With the Tampa Bay Lightning's official 20th anniversary in the rearview mirror, it's a little appropriate to mention someone else's anniversary as well... They are someone else of note, someone else of relevance.
At some point during the 1992-93 season the NHL announced that two big money players had stepped up and bought expansion franchises for two different locations: The Walt Disney Company (or CEO at the time, Michael Eisner) and H. Wayne Huizenga, CEO of all sorts of companies at the time (Blockbuster Video, Waste Management). The NHL would expand immediately to Anaheim, California and Miami, Florida.
This article isn't about a team named after a movie franchise... No, no, the Mighty Ducks of Anaheim may be 20 years old this year, but that's irrelevant for the sake of this story. It's the Florida Panthers who are the focus here... Or, at least they're supposed to be.
See, one thing you get all the time in this sport are people pounding out the word "rivalry" and "rivals". Rivalries bear special weight in this league because they're supposed to increase ticket sales as well as build up both franchises (fans being united in loathing a rival). You see that with the Boston Bruins and the Montreal Canadiens, you see it with the Rangers and the Islanders, Edmonton and Calgary are another pair of noteworthy rivals with a heated history.
But the rivalry of the Lightning and the Florida Panthers seems dead, and it's hard to believe it ever had much of a pulse.
109 games played between the two clubs, Tampa Bay has a 42-46-10-11 series record against them as of this writing. The Lightning's "intrastate rival" is a rivalry in name alone... At least it is now. Because it's a memory; a long-ago memory of days when both franchises were young and NHL hockey in the sunshine state was still an experiment in progress.
Speaking of experiments, the Bolts moved from the Florida State Expo Hall (where they played their first season) into the baseball-stadium-in-waiting known previously as the Florida Suncoast Dome and then rechristened as Thunderdome for 1993. The first time these two teams danced, on October 9th, 1993, ended up a 2-0 shutout win for the Cats, the Panthers first franchise victory), they set a league attendance record by playing before a crowd of 27,227.
And while I can recall other big crowds for Panthers/Lightning games played at Thunderdome over the years, I can't recall incidents that truly built up bitterness and angst between the two fan bases. Maybe that's my failing (to put weight on incidents versus the Panthers)? More likely, when stuff went down between the two teams over the course of the last 20 years, they happened in largely unimportant circumstances and were able to fade from consciousness.
About three years ago, former blogger Jon Jordan penned a fantastic piece that underlined the Lightning/Panthers "rivalry" and how it was in need of a spark. From the larger piece, I take this quote from former Bolt Brian Bradley:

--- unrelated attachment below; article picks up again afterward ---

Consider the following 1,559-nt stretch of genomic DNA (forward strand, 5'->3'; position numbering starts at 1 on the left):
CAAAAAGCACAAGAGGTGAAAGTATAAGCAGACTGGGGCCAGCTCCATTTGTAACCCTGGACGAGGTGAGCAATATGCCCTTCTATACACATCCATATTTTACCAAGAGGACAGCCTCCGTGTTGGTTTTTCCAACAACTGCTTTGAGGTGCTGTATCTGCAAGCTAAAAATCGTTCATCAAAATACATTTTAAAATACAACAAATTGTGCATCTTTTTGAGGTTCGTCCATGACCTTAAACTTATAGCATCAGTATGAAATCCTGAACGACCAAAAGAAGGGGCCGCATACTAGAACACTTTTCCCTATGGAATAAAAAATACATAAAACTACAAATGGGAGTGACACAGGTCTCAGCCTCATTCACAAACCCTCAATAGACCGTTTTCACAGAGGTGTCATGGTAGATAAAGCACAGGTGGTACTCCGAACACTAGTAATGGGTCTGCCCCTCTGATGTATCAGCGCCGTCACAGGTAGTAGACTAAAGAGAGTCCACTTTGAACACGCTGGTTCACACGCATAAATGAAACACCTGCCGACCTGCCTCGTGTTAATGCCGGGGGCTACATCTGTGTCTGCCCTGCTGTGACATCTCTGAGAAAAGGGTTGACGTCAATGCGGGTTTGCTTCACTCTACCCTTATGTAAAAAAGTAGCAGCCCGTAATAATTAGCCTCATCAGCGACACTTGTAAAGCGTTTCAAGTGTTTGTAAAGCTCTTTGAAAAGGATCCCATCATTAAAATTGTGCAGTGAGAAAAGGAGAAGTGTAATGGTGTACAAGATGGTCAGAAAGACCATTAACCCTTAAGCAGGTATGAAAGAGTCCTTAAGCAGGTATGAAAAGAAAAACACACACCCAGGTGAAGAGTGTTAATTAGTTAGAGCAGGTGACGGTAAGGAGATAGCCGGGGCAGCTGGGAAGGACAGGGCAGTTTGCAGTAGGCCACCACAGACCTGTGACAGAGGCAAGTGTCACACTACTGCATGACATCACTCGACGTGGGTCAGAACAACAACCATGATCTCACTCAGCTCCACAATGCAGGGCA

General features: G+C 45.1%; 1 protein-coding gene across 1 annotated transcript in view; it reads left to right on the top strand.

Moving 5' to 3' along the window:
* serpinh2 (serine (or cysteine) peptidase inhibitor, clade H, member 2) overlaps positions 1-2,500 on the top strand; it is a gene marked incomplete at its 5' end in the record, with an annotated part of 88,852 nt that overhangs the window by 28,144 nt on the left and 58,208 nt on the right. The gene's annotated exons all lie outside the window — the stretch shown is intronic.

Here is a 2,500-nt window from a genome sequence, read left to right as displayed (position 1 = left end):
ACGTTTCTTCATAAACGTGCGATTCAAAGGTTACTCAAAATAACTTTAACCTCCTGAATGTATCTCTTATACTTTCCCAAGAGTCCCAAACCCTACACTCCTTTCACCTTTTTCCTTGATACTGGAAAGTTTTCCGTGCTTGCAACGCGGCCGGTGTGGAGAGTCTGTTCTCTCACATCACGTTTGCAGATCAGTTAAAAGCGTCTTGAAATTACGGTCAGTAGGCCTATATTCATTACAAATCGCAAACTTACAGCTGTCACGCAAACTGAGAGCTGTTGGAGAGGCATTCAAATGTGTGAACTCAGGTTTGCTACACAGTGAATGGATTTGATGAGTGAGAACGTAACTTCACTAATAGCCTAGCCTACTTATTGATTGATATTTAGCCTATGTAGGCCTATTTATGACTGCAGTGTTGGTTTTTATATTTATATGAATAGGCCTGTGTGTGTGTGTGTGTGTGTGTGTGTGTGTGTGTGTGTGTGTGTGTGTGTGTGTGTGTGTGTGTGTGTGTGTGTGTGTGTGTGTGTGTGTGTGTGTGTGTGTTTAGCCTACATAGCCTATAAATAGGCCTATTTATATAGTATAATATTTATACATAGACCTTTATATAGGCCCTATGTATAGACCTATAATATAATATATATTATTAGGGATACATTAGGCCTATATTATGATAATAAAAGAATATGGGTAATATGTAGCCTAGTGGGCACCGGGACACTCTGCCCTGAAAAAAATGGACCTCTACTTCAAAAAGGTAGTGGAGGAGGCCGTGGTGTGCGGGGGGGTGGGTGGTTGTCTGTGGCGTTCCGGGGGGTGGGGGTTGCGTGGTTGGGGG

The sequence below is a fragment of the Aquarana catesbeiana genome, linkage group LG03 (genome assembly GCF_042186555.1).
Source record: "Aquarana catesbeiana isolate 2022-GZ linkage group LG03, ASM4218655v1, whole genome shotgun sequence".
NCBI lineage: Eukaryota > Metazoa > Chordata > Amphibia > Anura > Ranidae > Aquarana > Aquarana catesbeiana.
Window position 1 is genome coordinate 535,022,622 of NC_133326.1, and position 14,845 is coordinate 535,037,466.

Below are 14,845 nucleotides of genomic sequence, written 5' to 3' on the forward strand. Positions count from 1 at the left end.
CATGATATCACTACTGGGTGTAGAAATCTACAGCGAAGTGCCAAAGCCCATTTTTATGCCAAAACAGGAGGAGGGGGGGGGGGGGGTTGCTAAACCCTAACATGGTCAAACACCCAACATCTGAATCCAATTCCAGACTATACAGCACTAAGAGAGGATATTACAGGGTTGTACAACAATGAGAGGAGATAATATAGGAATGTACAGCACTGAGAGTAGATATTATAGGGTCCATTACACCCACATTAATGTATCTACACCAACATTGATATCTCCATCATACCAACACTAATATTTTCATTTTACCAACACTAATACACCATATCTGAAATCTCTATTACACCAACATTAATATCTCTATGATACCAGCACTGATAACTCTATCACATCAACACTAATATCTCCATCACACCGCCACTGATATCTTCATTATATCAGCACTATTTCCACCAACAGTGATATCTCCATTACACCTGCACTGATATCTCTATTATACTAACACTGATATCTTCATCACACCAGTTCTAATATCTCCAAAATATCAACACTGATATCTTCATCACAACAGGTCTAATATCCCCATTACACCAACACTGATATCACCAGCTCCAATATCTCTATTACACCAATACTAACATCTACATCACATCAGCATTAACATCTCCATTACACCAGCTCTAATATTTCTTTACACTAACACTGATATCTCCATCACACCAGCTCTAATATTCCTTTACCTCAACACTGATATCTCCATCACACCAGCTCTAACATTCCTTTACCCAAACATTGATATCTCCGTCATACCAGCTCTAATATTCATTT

"We were the first NHL team in Florida," explains Brian Bradley, who played for the Lightning from 1992-1998, "And, when they came in a year later, we wanted to show that we were the better team in the state."
"The games were intense. When we played the Panthers, we always wanted to have a good game and when you beat them, it was always special."
Those early games, ones that Bradley played in, were lop-sided in favor of the Panthers. Florida went 22-6-7 against the Bolts from 1993 until the end of the 2000-2001 season.
From that Jordan piece:
"You get rivalries when you play in the playoffs against each other and we obviously haven't done that,"
-- former Lightning captain Vincent Lecavalier
The playoffs are one thing, being competitive in general is another. It seems like Tampa Bay and Florida are never aligned to be competitive at the same time. The 1995-96 Lightning made the playoffs but was one-and-done. The Panthers? They made it to the Stanley Cup Finals that year. The Cats would keep up playoff appearances until the end of the decade while the Lightning went into a cocoon of franchise disarray.
And when the Bolts emerged from that cocoon, they were contenders (and then champions), while the Panthers were mired as also-rans.
Twenty years on, Tampa Bay's in-state counterpart is no more a rival to the Bolts than a cross conference team like the Minnesota Wild, or the Phoenix Coyotes. The only difference is that the Lightning play the Panthers often. The regularity of play is the only thing that makes the word "rivalry" fit.
Things could change, but I don't know how soon that will be. In reflection, I don't think when this competitive relationship between the two clubs commenced 20 years ago before that huge crowd at the Dome, that the whole idea of a rivalry between the two clubs would feel as subdued as it does now.